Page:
Today’s blog is a tutorial on the use of textures. Often we see texture added to images of flowers or landscapes with bland skies. Although these types of images are awesome for texture use, for this tutorial, I will demonstrate how a texture can also add character to portraits. I will be using an image I took for a newly engaged couple.
In this tutorial I will also be featuring Joel Olives textures. Joel creates his beautiful textures, overlays, and bokeh overlays monthly. I joined Joel’s Texture Club in February and over the past 7 months, I have received hundreds of incredible textures. Joel also shares his methods and provides a blending action on his site as well. If you are interested in Joel’s textures, follow the link and use DENISE20, to receive a 20% discount on your purchase!
Here is a sampling!
Because they are high resolution, they can be used to enhance any image without worrying about pixilation or degradation.
At first blush, the thought of incorporating textures may be overwhelming, particularly with so many options. But actually, it is pretty easy and once you get the hang of it, it can be done in minutes. The tutorial will seem long, but that is because it includes loads of images (so you know where to look for things), as well as multiple techniques on how to achieve different types of blending effects. In the end, this tutorial will provide you with a step by step process to get your creative juices flowing.
So let’s get to it!
First, start by opening your image and making any adjustments you may feel are necessary (brightness, contrast, saturation, etc). For the image I selected, I needed to make sure the doorframe was straight and I corrected any lights/darks, as well as enhanced her beautiful eyes. Now that my image is ready, its time to add a texture.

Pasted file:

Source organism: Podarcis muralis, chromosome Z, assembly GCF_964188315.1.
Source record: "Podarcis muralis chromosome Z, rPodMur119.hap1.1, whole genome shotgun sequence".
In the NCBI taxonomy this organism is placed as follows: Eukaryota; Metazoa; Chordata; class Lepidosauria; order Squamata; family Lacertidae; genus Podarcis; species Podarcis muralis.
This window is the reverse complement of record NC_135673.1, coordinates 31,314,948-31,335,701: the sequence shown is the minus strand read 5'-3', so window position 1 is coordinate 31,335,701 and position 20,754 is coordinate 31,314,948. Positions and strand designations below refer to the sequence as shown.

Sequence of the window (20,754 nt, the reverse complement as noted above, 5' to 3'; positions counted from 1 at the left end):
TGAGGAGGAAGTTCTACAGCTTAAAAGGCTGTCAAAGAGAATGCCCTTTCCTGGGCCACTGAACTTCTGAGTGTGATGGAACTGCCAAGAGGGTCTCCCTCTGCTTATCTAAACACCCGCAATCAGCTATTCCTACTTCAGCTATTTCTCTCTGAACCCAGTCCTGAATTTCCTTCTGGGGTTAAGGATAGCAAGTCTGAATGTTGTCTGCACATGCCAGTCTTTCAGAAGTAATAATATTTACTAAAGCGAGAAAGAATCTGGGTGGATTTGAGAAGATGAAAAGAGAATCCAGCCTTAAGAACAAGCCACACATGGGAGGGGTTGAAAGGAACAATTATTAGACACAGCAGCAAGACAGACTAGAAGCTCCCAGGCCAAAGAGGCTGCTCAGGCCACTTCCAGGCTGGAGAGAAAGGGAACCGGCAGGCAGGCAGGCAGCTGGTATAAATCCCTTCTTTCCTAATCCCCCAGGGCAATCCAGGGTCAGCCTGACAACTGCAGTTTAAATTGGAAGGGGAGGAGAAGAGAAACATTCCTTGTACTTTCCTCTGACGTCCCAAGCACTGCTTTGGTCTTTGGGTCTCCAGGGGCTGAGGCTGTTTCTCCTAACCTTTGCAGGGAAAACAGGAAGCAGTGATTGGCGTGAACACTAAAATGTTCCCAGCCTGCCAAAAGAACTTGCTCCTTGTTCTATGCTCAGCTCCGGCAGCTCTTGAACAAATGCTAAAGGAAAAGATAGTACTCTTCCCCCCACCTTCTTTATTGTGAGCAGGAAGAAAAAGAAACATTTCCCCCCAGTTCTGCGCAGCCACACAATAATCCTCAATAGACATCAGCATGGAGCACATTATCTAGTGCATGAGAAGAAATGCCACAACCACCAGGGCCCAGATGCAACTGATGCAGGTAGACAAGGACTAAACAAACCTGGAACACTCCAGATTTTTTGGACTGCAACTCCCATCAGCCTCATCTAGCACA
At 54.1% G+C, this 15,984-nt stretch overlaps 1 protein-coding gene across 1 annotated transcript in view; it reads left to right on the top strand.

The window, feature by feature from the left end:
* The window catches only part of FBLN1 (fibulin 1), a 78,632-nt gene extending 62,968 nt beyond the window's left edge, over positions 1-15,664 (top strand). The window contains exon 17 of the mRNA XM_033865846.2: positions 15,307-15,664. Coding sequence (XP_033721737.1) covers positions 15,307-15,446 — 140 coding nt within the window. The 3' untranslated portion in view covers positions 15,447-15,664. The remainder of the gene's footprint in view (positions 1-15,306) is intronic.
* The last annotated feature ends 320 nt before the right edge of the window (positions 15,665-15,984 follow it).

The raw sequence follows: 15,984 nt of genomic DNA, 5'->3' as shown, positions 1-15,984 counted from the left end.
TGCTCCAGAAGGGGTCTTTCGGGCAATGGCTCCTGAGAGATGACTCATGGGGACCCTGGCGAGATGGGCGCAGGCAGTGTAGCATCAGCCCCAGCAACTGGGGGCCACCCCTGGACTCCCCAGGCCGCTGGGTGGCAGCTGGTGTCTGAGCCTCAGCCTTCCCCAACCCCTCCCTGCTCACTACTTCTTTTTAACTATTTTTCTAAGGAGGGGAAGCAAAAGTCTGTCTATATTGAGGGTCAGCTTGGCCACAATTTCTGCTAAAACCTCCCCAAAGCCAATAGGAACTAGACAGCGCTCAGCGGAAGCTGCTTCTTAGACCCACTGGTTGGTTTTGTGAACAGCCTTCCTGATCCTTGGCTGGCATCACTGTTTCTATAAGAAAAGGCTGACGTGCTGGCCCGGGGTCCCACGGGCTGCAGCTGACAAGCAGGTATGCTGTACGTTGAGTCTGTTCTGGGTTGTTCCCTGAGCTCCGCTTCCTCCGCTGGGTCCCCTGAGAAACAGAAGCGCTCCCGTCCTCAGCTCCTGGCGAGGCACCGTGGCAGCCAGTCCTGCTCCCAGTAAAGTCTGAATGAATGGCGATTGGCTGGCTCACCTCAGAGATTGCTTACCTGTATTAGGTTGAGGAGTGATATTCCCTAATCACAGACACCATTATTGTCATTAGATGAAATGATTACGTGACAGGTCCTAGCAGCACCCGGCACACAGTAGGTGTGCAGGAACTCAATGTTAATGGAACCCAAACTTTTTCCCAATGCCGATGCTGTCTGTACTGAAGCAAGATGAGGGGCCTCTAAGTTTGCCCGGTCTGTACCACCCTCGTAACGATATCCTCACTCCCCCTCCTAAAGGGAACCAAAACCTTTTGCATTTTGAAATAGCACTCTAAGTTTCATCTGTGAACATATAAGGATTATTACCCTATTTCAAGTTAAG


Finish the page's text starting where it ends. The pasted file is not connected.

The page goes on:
There are a number of ways to add a texture to an image. I will show you the two ways I use most often.
1) File/Place/Select File/Place
This technique will bring the image in as a new layer and already have the transform feature activated so you can scale it to fit the background layer. When scaling the texture layer, you may decide to scale one for one (to fit exactly on the background) or you may decide that you want it to be bigger than the background. This may be the case, when you have selected a texture you really like, but for a particular image, the edges are too dark.
2) Open the texture as its own image, the select the move tool (V).
In the texture layer, left click on the texture image and drag to the image you are working on. Before unclicking, hold the shift key. This will drop the layer in a new layer and scale it to the background directly. Should you wish to change the scaling, as noted in #1, just choose Edit/Free Transform (⌘ T or Ctrl T – PC). This will allow you to scale the layer (texture) to your liking.
For this image, I selected jo-tc-aug-2013-13 from Joel Olives August 2013 Textures.
To get the image in to my working file, I chose option #1 from above.
For me, the texture opens in to Camera Raw. This gives allows me to make changes to the texture prior to inserting it in to my working file. For this texture, I added a little Clarity and Vibrance, then I hit ok.